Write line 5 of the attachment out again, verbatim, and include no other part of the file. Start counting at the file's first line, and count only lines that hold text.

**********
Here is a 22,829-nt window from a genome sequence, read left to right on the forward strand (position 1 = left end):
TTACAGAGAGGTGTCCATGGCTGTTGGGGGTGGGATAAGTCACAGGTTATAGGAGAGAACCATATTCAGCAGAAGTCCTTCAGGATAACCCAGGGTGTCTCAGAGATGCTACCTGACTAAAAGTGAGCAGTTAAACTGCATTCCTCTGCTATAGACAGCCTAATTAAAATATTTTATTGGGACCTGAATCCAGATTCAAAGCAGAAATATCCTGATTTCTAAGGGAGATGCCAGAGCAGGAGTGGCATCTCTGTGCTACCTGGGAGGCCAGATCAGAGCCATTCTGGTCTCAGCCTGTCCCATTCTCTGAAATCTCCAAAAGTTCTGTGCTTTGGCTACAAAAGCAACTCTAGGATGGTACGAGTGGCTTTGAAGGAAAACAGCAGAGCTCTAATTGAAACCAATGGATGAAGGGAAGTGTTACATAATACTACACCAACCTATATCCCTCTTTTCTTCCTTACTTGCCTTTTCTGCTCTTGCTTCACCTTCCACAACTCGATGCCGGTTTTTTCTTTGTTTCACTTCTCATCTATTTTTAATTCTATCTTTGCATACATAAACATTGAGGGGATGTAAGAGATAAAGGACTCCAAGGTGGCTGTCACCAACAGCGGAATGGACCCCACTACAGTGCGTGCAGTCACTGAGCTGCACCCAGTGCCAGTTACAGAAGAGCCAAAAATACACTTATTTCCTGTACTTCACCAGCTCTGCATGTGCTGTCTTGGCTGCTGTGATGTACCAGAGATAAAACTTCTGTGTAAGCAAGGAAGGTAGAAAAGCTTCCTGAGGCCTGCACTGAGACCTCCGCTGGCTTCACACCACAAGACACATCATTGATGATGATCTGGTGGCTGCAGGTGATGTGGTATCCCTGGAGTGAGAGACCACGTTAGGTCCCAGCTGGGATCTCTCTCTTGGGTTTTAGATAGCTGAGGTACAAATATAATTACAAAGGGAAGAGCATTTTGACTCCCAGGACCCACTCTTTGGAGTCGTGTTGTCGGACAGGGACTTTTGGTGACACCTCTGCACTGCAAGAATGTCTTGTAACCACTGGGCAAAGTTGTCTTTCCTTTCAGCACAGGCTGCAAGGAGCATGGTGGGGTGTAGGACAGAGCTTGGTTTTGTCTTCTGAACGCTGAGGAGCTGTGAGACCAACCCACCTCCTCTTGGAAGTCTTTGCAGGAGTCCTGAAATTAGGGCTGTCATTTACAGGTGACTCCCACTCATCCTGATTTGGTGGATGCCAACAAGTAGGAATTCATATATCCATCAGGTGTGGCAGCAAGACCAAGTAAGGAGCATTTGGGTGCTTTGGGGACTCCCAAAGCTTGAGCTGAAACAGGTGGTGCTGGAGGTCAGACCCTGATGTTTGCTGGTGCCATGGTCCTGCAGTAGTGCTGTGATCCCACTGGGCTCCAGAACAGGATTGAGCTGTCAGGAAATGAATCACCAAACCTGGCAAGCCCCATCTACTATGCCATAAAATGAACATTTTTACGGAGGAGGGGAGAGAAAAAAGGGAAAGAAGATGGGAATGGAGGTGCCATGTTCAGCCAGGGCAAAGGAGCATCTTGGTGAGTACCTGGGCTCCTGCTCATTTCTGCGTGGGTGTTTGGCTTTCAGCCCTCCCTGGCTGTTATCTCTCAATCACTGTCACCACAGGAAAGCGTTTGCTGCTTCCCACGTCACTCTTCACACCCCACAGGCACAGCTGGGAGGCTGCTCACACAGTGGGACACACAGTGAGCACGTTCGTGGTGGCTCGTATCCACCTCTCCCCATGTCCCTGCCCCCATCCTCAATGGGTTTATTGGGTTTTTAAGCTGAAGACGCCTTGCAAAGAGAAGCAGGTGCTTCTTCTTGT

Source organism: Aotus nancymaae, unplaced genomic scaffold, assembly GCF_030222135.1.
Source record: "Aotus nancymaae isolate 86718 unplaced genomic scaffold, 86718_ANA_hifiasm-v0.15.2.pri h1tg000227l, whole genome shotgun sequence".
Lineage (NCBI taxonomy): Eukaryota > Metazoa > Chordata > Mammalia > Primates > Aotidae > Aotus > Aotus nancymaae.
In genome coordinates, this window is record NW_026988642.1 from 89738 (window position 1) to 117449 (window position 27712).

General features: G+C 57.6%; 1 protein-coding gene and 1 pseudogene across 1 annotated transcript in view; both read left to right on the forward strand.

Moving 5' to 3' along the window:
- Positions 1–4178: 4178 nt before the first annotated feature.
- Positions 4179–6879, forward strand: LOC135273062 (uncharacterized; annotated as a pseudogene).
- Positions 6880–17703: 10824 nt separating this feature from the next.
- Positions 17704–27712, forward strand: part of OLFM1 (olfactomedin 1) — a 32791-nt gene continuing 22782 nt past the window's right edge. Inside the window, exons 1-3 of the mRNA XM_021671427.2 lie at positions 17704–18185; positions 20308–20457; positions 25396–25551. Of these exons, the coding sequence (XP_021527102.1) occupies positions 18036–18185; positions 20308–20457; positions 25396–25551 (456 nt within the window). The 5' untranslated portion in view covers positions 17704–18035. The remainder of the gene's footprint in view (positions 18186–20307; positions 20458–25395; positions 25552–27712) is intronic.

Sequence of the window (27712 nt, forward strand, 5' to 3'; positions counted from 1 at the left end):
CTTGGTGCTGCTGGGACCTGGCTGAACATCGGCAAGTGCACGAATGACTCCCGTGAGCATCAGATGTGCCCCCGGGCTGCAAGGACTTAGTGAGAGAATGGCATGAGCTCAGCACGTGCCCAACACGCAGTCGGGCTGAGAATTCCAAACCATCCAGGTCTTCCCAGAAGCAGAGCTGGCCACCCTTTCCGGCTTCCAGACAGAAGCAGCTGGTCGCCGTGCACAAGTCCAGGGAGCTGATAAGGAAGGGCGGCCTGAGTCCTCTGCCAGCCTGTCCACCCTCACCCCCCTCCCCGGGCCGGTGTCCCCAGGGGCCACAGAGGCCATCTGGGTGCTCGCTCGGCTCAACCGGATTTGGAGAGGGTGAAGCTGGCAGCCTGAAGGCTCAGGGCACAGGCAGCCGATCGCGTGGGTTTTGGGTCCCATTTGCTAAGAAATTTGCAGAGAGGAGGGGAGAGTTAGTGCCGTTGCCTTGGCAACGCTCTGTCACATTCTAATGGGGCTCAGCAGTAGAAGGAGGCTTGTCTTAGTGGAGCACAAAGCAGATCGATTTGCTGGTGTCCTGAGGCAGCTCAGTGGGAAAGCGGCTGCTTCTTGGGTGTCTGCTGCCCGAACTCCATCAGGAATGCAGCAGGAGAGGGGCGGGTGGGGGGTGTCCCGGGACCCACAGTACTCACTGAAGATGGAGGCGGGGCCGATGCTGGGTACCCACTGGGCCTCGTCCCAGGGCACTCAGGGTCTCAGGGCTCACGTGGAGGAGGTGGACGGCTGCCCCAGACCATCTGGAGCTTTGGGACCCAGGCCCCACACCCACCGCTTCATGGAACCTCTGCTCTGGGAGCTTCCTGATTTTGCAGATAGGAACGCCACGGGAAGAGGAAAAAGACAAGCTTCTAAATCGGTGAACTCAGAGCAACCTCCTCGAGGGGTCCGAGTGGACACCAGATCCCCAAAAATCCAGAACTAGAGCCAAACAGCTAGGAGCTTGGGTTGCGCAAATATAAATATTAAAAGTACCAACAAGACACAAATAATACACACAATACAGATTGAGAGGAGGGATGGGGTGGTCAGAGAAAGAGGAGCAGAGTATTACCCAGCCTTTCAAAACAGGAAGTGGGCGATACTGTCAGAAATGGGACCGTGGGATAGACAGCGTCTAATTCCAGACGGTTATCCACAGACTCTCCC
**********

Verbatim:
Lineage (NCBI taxonomy): Eukaryota > Metazoa > Chordata > Mammalia > Primates > Aotidae > Aotus > Aotus nancymaae.